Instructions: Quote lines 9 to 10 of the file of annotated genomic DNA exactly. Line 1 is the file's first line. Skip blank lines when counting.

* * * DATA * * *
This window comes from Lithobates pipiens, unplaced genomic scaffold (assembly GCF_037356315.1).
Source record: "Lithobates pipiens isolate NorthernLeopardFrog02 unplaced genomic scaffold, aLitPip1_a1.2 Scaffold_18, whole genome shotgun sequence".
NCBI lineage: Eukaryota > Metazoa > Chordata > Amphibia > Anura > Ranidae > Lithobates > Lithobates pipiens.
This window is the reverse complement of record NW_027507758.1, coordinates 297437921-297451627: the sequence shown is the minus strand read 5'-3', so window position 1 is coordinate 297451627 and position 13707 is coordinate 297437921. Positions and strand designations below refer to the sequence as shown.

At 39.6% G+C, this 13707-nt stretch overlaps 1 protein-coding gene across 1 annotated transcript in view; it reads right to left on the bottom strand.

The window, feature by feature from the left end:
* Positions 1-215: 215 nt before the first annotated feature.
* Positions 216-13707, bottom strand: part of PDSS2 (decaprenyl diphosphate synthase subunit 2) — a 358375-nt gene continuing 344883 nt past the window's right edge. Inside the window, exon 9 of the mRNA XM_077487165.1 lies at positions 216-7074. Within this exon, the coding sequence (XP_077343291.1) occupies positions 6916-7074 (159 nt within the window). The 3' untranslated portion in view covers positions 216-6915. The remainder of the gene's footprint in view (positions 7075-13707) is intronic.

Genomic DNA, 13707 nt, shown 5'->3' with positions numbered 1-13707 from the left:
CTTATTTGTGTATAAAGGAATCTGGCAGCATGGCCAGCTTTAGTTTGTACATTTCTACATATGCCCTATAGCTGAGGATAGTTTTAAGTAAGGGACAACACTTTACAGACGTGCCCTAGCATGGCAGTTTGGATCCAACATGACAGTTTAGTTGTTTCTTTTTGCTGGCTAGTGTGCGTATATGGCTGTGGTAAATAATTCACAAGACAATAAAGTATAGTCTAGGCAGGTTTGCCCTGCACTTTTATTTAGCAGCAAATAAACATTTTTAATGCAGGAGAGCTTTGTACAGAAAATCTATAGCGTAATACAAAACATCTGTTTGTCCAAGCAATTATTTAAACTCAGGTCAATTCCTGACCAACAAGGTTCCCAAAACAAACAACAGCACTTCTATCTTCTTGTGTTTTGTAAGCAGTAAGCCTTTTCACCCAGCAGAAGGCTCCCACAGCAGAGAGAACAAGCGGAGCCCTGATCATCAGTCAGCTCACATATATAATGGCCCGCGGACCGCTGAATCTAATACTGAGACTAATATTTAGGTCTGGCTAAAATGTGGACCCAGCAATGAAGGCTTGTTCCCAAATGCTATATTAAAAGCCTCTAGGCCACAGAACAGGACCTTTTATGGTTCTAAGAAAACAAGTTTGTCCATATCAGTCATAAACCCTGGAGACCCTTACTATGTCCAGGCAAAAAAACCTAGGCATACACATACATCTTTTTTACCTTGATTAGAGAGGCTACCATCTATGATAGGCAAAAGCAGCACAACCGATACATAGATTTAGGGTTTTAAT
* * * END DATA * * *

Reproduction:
Genomic DNA, 13707 nt, shown 5'->3' with positions numbered 1-13707 from the left:
CTTATTTGTGTATAAAGGAATCTGGCAGCATGGCCAGCTTTAGTTTGTACATTTCTACATATGCCCTATAGCTGAGGATAGTTTTAAGTAAGGGACAACACTTTACAGACGTGCCCTAGCATGGCAGTTTGGATCCAACATGACAGTTTAGTTGTTTCTTTTTGCTGGCTAGTGTGCGTATATGGCTGTGGTAAATAATTCACAAGACAATAAAGTATAGTCTAGGCAGGTTTGCCCTGCACTTTTATTTAGCAGCAAATAAACATTTTTAATGCAGGAGAGCTTTGTACAGAAAATCTATAGCGTAATACAAAACATCTGTTTGTCCAAGCAATTATTTAAACTCAGGTCAATTCCTGACCAACAAGGTTCCCAAAACAAACAACAGCACTTCTATCTTCTTGTGTTTTGTAAGCAGTAAGCCTTTTCACCCAGCAGAAGGCTCCCACAGCAGAGAGAACAAGCGGAGCCCTGATCATCAGTCAGCTCACATATATAATGGCCCGCGGACCGCTGAATCTAATACTGAGACTAATATTTAGGTCTGGCTAAAATGTGGACCCAGCAATGAAGGCTTGTTCCCAAATGCTATATTAAAAGCCTCTAGGCCACAGAACAGGACCTTTTATGGTTCTAAGAAAACAAGTTTGTCCATATCAGTCATAAACCCTGGAGACCCTTACTATGTCCAGGCAAAAAAACCTAGGCATACACATACATCTTTTTTACCTTGATTAGAGAGGCTACCATCTATGATAGGCAAAAGCAGCACAACCGATACATAGATTTAGGGTTTTAAT